But still these terms are very abstract and open to misinterpretation, so let’s be really, really explicit. Failing (if you can afford it) to give sacrificially to fight poverty is a mortal sin. Fighting for the United States (or other similar countries) to accept fewer immigrants or refugees is a mortal sin. Calling ICE on somebody who isn’t a danger to others is a mortal sin. Valuing American lives over the lives of people in other countries is a mortal sin. Failing to invite your community’s immigrants and refugees and homeless population into your social circle is a mortal sin.
Rejecting the entire umbrella of “Critical Race Theory” so you don’t have to think about systemic injustice is a mortal sin. Ignoring the deficit when it comes to passing tax cuts for the rich but suddenly caring when we spend money on health care and climate change is a mortal sin. Claiming to preach the gospel of Jesus while avoiding its implications for “controversial” subjects like racism and inequality is a mortal sin. Basking in your self-image as “a good person” for caring about other people even though you don’t actually do anything to help is a mortal sin.
Now of course, once we’ve recognized the depth of our sin (both personally and nationally), there’s space for a more grace-filled approach because repenting of some of these is really, really hard. (Others are pretty straightforward — if you’re currently lobbying the government not to accept refugees, I’d imagine you could just, like, stop doing that?) I am not trying to say that you’re going to hell if you have ever ordered pizza with money you could have spent on malaria nets.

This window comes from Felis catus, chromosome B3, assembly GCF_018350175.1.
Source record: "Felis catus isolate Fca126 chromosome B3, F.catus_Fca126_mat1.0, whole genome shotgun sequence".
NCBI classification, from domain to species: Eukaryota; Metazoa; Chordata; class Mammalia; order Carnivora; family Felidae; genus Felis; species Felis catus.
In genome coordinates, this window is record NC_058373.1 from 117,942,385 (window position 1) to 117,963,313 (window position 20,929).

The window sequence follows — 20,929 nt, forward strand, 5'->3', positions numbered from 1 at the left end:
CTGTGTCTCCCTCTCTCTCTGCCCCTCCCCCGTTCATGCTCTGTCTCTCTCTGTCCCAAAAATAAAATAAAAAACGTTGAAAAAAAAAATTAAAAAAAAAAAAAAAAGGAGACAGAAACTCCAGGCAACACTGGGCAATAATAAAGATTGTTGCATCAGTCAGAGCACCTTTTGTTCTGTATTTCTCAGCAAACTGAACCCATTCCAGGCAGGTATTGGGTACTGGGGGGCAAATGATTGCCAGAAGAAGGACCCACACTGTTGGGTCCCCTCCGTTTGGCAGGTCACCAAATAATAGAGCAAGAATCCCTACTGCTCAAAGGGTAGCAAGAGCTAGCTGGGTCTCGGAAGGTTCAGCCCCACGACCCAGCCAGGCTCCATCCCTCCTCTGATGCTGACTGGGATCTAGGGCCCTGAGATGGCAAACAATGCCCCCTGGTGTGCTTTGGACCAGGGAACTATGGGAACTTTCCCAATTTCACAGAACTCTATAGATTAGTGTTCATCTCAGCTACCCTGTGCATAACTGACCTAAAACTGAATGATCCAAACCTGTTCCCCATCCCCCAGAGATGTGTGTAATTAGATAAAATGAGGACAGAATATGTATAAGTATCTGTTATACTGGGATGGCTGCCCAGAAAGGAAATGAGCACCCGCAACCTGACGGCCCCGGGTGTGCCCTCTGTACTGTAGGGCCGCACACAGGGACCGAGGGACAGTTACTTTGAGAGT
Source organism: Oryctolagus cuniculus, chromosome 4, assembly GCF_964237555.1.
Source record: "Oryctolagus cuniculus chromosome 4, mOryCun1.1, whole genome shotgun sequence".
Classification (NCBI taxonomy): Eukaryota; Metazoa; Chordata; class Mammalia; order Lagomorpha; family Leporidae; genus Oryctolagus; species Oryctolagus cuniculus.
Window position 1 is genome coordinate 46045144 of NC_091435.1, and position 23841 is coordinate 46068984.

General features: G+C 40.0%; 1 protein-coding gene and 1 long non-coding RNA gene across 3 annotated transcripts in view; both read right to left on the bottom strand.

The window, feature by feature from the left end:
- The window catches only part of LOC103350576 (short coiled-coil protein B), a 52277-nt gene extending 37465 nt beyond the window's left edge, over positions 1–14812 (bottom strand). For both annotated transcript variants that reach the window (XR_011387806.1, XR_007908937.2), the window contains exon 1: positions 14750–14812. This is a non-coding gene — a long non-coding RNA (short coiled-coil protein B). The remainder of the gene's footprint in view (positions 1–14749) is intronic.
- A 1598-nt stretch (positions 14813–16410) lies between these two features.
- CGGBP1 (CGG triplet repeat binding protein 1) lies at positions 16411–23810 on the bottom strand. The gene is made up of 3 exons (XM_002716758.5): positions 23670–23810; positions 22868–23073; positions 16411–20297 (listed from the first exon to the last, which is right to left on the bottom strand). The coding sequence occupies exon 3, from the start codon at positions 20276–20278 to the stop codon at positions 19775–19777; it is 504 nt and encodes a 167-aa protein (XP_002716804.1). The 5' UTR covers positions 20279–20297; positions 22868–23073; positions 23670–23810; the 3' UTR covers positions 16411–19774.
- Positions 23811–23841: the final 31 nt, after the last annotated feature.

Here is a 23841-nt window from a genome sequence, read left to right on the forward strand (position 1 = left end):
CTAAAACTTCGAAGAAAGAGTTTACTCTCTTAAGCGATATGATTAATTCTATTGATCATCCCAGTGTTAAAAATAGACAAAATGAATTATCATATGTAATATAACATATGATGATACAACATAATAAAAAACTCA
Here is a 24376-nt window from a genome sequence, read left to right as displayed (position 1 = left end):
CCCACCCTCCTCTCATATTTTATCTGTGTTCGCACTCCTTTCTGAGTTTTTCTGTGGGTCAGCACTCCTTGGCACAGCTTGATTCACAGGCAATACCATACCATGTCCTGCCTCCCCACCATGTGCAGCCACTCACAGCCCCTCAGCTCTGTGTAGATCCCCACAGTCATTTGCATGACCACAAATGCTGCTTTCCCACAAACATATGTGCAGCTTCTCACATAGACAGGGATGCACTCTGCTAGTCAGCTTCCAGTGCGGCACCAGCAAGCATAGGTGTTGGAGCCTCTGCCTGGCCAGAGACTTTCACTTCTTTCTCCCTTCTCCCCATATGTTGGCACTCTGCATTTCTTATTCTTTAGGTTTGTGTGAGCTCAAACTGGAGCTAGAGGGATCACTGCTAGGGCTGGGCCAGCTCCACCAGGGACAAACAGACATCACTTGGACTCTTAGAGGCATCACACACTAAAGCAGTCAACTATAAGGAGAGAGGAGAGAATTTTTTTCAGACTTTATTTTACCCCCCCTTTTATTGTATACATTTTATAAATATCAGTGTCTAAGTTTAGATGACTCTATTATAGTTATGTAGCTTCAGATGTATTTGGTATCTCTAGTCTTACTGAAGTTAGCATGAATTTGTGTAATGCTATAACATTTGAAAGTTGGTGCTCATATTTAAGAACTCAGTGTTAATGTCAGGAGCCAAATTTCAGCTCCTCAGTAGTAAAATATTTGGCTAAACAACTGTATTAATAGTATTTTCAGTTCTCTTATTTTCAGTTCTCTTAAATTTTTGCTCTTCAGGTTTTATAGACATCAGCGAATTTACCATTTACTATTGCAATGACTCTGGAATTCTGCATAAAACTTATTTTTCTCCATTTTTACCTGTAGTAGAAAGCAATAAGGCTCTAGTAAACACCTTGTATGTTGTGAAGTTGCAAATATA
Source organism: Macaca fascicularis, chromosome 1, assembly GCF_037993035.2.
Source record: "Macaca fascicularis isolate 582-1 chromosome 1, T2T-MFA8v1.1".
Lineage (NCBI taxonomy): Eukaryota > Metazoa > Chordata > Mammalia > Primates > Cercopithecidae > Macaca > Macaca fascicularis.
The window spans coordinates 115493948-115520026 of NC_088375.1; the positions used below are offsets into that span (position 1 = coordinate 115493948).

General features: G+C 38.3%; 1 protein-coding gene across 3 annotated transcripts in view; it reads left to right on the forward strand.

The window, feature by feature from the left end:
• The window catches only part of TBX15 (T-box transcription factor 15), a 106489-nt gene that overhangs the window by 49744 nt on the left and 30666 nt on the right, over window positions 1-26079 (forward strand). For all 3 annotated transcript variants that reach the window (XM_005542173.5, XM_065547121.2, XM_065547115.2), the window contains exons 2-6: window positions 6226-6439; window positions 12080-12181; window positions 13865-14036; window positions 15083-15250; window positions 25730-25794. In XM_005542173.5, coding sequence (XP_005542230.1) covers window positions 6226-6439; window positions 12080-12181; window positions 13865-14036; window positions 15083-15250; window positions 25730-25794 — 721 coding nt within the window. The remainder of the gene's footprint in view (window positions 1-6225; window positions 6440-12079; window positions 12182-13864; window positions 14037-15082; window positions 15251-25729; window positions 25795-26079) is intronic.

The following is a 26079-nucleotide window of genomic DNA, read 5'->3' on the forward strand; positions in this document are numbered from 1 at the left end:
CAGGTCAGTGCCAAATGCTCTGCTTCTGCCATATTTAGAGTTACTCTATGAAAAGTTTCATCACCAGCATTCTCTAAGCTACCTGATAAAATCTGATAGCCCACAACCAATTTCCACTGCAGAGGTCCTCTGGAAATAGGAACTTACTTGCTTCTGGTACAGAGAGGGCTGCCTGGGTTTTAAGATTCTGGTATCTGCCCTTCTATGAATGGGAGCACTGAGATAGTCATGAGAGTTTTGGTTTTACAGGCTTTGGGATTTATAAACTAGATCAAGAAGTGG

But if we really let the text speak, surely it is at least asking us to make a real effort to change! You won’t be able to simply give up every material comfort you have (at least not unless you have a lot more willpower than I do.) But if you’re at least as well-off as I am, maybe you could start by giving something? And you’ll never know everything there is to know about systemic injustice or eliminate every unconscious bias — but maybe you could start by reading something and seriously examining yourself?
We’ll never be able to fully embody the spirit of the hundreds of biblical texts calling out the sins of the rich, just as therapy (anger-related or otherwise) will probably never fully eliminate my depression.
But perhaps we can start by admitting where we stand.
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I hope it will! It’s too early to be sure.
See Matthew 25, Luke 16:19-31, Mark 10, Matthew 13 (particularly 13:22), Matthew 7:21, Luke 3 (particularly 3:11), and parallels. See also the Revelation 18, noting that Babylon is code for the Roman Empire, which was Christian by the time of its fall, and the consistent teaching of the Old Testament prophets (particularly Amos 5, Micah 6, Isaiah 10 and 58, etc.) as well as the Torah (e.g. Deuteronomy 15:7-9).